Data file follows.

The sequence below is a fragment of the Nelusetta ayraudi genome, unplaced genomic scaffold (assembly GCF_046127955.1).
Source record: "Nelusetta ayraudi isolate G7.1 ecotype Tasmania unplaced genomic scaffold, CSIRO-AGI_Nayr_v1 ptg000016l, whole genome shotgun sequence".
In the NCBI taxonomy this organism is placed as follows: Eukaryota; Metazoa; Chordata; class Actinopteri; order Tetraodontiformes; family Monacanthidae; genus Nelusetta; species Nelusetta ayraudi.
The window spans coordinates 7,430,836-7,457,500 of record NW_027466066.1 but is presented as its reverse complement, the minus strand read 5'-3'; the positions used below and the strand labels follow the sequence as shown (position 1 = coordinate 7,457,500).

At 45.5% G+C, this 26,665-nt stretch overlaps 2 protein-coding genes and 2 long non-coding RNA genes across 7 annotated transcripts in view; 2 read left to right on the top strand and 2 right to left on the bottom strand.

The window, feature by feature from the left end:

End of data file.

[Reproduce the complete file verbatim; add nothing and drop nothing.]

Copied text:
The sequence below is a fragment of the Nelusetta ayraudi genome, unplaced genomic scaffold (assembly GCF_046127955.1).
Source record: "Nelusetta ayraudi isolate G7.1 ecotype Tasmania unplaced genomic scaffold, CSIRO-AGI_Nayr_v1 ptg000016l, whole genome shotgun sequence".
In the NCBI taxonomy this organism is placed as follows: Eukaryota; Metazoa; Chordata; class Actinopteri; order Tetraodontiformes; family Monacanthidae; genus Nelusetta; species Nelusetta ayraudi.
The window spans coordinates 7,430,836-7,457,500 of record NW_027466066.1 but is presented as its reverse complement, the minus strand read 5'-3'; the positions used below and the strand labels follow the sequence as shown (position 1 = coordinate 7,457,500).

At 45.5% G+C, this 26,665-nt stretch overlaps 2 protein-coding genes and 2 long non-coding RNA genes across 7 annotated transcripts in view; 2 read left to right on the top strand and 2 right to left on the bottom strand.

The window, feature by feature from the left end: